The Biden administration’s new port envoy is coming on board at a time when supply chains across the nation have been disrupted by the pandemic and record numbers of ships are bottlenecked near Seattle and other West Coast ports.

The White House said Friday it has called on a veteran transportation official to serve as a new “envoy” to the nation’s ports. The new envoy, John D. Porcari, previously served as deputy transportation secretary in the Obama administration. He was an adviser to President Joe Biden before his inauguration, and some labor leaders had hoped he might be chosen as transportation secretary.

In the envoy role, Porcari will work with a White House task force and the Department of Transportation to help get goods flowing freely across oceans and around the country. The pandemic has led to rolling closures of factories and ports around the world, disrupting finely calibrated supply chains, slowing shipments and contributing to rising prices in the United States.

Tuesday, June 22, 2021.    FREELANCE PHOTO BY FLORIAN GRANER.        As many as four container ships at a time have been anchoring in normally quiet Holmes Harbor since last April because of shipping congrestion at the Port of Seattle and beyond.  217445
Record container traffic rumbles Whidbey Island locals as ships wait days to unload at crowded ports

The ports in Los Angeles and Long Beach, California, key links with Asia, have been especially affected with ships waiting offshore and cargo sometimes sitting for almost two weeks to be transferred to a rail car. A record 71 ships were waiting at anchor off the two ports Friday, according to the Marine Exchange of Southern California, breaking the previous high of 68 ships earlier this month.

Delays in Southern California have caused a “domino effect,” worsening backlogs of a week or more at terminals in Seattle and Tacoma, said Melanie Stambaugh, a spokesperson for the Northwest Seaport Alliance, which manages Puget Sound’s large container terminals.


Ten ships are currently anchored in Puget Sound waiting for terminal space to unload their cargo, Stambaugh said, with four more ships on their way. Before the pandemic, it was rare for ships to wait at anchor in Puget Sound; in the past several months, so many vessels have lined up here that the U.S. Coast Guard has been sending some to idle in a rarely used Whidbey Island harbor.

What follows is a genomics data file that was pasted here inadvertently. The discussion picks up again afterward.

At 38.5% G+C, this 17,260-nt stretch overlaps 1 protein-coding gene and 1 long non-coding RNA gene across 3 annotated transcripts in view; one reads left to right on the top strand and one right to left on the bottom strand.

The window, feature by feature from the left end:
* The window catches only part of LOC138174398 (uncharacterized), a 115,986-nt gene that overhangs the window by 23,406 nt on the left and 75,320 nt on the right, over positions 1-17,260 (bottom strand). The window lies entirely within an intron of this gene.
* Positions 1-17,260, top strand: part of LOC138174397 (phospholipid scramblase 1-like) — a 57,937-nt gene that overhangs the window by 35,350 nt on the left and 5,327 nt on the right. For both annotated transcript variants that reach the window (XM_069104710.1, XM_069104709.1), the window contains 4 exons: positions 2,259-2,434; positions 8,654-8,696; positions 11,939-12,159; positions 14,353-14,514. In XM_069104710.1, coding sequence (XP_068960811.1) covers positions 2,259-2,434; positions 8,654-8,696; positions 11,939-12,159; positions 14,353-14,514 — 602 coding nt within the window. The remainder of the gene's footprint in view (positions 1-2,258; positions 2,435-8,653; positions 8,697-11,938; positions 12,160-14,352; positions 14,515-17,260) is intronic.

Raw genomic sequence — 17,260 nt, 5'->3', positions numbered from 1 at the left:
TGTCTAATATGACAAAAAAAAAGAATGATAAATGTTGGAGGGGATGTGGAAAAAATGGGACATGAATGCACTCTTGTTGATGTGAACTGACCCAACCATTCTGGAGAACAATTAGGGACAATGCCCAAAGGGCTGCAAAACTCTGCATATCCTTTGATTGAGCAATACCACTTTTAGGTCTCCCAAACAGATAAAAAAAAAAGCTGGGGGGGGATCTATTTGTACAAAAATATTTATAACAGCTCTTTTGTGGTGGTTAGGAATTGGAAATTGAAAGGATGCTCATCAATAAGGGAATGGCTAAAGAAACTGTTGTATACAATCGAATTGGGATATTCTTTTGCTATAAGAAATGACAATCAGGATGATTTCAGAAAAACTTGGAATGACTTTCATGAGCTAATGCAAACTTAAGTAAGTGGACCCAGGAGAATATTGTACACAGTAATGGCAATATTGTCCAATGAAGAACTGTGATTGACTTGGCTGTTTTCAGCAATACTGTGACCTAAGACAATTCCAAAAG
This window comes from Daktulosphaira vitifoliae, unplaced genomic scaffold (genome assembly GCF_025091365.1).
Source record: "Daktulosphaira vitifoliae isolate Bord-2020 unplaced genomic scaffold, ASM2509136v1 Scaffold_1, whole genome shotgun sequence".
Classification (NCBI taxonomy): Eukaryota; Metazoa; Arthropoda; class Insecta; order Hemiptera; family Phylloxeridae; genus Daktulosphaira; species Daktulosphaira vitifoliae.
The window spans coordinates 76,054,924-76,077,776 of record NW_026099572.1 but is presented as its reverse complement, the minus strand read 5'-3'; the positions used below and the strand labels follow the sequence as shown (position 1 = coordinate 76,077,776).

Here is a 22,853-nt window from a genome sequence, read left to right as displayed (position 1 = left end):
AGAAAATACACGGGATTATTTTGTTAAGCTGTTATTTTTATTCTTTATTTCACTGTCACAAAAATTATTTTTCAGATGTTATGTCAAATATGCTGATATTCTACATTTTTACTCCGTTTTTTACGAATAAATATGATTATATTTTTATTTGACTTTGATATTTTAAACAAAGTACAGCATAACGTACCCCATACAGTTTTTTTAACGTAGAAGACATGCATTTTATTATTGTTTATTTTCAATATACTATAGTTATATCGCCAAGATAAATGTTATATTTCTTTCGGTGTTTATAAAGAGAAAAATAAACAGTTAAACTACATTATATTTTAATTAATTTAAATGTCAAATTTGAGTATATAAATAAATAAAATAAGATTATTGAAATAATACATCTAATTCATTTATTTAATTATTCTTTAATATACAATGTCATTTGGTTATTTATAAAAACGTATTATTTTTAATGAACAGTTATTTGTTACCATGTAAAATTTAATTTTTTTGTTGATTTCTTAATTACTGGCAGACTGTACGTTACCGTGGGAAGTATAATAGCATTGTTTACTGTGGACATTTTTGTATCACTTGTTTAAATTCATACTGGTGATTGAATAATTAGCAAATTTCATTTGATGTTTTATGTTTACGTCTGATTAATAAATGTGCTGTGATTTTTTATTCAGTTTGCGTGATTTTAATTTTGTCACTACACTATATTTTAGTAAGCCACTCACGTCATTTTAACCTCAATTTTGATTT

“I am excited to hit the ground running and get to work immediately with industry, labor, and other port stakeholders to address these challenges and to build a more resilient, future-facing supply chain that powers our economy into the future,” Porcari said in a statement.


The White House said its work on supply chains had shown that problems at ports — some of which it said have existed for years — will need the attention of a dedicated official.

Transportation Secretary Pete Buttigieg said Porcari’s record of “leadership in both the public and private infrastructure sectors make him uniquely qualified to work with stakeholders and federal agencies to address supply chain disruptions.”

Porcari previously served twice as Maryland transportation secretary, a job that also made him chairman of the Maryland Port Commission.

Biden ordered a review of supply chains in February and formed a task force to work on them in June. The federal government is seeking to help resolve pandemic-related disruptions while also tackling what it sees as decadeslong problems affecting the supply of products like semiconductors and electric vehicle batteries.

Biden signed an executive order in July aimed at increasing competition among shippers, and is hoping to secure $17 billion in spending on ports and waterways in the bipartisan infrastructure bill that passed the Senate. Still, benefits from those measures likely would not be felt in the short term.

Seattle Times business reporter Katherine Anne Long contributed reporting.